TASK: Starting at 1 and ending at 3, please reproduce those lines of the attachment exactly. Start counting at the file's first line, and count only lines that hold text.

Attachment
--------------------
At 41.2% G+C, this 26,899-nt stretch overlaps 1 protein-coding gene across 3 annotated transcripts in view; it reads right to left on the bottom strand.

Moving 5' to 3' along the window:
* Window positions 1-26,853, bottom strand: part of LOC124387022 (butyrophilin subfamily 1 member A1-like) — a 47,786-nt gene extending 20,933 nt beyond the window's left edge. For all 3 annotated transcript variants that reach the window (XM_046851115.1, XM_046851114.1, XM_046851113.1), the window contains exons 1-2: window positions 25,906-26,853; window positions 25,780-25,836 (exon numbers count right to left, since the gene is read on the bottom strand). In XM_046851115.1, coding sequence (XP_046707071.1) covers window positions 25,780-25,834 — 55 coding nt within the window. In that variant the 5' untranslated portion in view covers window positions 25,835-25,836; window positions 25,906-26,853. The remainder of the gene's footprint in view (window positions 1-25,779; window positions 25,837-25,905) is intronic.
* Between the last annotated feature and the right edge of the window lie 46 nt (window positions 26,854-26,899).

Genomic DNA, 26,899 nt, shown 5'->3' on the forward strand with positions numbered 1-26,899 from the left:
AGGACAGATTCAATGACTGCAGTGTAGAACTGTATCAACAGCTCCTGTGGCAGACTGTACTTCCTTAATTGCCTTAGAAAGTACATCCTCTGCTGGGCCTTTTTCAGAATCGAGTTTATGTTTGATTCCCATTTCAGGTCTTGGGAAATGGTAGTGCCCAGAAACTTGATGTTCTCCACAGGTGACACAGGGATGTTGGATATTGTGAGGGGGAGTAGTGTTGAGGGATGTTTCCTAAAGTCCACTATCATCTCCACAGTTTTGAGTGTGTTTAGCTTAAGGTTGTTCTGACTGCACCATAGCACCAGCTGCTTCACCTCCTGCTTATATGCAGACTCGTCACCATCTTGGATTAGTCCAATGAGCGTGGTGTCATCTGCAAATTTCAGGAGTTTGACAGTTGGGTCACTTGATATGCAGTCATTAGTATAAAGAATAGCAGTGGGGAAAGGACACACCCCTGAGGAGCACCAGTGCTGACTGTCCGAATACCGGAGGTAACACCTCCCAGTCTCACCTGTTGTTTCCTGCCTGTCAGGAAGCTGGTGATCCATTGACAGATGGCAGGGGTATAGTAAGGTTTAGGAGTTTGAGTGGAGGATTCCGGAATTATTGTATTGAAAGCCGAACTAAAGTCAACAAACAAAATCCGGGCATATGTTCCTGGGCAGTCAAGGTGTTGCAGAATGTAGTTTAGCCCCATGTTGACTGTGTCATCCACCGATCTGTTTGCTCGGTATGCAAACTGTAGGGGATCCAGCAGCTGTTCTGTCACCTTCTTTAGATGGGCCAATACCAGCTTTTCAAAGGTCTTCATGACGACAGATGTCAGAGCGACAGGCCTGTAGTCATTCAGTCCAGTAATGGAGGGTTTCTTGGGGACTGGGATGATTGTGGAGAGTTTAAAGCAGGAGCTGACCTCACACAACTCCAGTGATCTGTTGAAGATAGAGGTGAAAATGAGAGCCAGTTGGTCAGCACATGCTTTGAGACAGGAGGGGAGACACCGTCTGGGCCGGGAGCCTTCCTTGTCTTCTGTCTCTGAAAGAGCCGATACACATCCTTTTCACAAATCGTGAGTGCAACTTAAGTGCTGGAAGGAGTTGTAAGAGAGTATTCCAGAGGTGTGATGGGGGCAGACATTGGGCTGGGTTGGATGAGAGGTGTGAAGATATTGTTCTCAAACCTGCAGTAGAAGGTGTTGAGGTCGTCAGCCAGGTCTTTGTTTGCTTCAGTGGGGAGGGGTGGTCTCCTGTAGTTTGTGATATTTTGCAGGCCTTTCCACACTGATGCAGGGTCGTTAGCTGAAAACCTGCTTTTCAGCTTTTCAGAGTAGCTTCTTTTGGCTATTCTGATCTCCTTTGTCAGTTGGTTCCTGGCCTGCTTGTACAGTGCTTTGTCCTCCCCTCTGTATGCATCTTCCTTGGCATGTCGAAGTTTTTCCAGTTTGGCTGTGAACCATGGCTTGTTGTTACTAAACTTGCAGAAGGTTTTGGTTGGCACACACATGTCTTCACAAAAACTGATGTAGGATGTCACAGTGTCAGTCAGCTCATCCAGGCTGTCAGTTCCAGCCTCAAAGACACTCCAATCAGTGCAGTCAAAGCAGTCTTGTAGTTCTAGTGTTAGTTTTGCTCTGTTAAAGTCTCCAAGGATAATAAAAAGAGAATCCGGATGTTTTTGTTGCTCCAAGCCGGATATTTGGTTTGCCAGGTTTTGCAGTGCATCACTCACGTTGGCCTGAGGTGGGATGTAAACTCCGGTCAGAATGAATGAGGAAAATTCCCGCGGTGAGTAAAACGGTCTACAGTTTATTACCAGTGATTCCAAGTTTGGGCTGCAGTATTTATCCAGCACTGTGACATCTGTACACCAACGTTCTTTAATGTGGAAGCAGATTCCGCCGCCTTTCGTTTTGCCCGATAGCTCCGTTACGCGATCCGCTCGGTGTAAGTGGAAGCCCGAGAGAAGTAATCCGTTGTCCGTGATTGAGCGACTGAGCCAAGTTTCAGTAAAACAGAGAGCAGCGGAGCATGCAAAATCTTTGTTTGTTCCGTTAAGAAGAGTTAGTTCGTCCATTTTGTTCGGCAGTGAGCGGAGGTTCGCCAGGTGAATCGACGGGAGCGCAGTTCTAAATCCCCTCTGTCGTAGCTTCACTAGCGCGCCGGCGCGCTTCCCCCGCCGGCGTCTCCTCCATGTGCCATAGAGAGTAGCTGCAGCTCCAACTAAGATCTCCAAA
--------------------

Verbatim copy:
At 41.2% G+C, this 26,899-nt stretch overlaps 1 protein-coding gene across 3 annotated transcripts in view; it reads right to left on the bottom strand.

Moving 5' to 3' along the window:
* Window positions 1-26,853, bottom strand: part of LOC124387022 (butyrophilin subfamily 1 member A1-like) — a 47,786-nt gene extending 20,933 nt beyond the window's left edge. For all 3 annotated transcript variants that reach the window (XM_046851115.1, XM_046851114.1, XM_046851113.1), the window contains exons 1-2: window positions 25,906-26,853; window positions 25,780-25,836 (exon numbers count right to left, since the gene is read on the bottom strand). In XM_046851115.1, coding sequence (XP_046707071.1) covers window positions 25,780-25,834 — 55 coding nt within the window. In that variant the 5' untranslated portion in view covers window positions 25,835-25,836; window positions 25,906-26,853. The remainder of the gene's footprint in view (window positions 1-25,779; window positions 25,837-25,905) is intronic.